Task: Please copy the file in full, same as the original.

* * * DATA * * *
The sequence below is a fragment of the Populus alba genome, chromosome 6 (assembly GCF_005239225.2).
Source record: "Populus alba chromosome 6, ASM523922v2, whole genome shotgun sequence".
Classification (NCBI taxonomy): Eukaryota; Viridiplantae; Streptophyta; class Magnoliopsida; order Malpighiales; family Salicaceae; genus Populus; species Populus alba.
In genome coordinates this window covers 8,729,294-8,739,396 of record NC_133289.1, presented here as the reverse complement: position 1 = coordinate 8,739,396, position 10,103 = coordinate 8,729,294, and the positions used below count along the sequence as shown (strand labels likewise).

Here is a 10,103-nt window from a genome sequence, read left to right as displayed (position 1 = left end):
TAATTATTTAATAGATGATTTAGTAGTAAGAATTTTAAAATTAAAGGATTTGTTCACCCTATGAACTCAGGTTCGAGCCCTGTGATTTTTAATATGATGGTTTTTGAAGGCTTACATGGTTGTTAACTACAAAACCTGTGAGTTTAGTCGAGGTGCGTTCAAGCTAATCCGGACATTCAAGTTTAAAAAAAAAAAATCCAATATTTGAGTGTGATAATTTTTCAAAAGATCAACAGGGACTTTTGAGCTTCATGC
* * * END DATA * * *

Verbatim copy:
The sequence below is a fragment of the Populus alba genome, chromosome 6 (assembly GCF_005239225.2).
Source record: "Populus alba chromosome 6, ASM523922v2, whole genome shotgun sequence".
Classification (NCBI taxonomy): Eukaryota; Viridiplantae; Streptophyta; class Magnoliopsida; order Malpighiales; family Salicaceae; genus Populus; species Populus alba.
In genome coordinates this window covers 8,729,294-8,739,396 of record NC_133289.1, presented here as the reverse complement: position 1 = coordinate 8,739,396, position 10,103 = coordinate 8,729,294, and the positions used below count along the sequence as shown (strand labels likewise).

Here is a 10,103-nt window from a genome sequence, read left to right as displayed (position 1 = left end):
TAATTATTTAATAGATGATTTAGTAGTAAGAATTTTAAAATTAAAGGATTTGTTCACCCTATGAACTCAGGTTCGAGCCCTGTGATTTTTAATATGATGGTTTTTGAAGGCTTACATGGTTGTTAACTACAAAACCTGTGAGTTTAGTCGAGGTGCGTTCAAGCTAATCCGGACATTCAAGTTTAAAAAAAAAAAATCCAATATTTGAGTGTGATAATTTTTCAAAAGATCAACAGGGACTTTTGAGCTTCATGC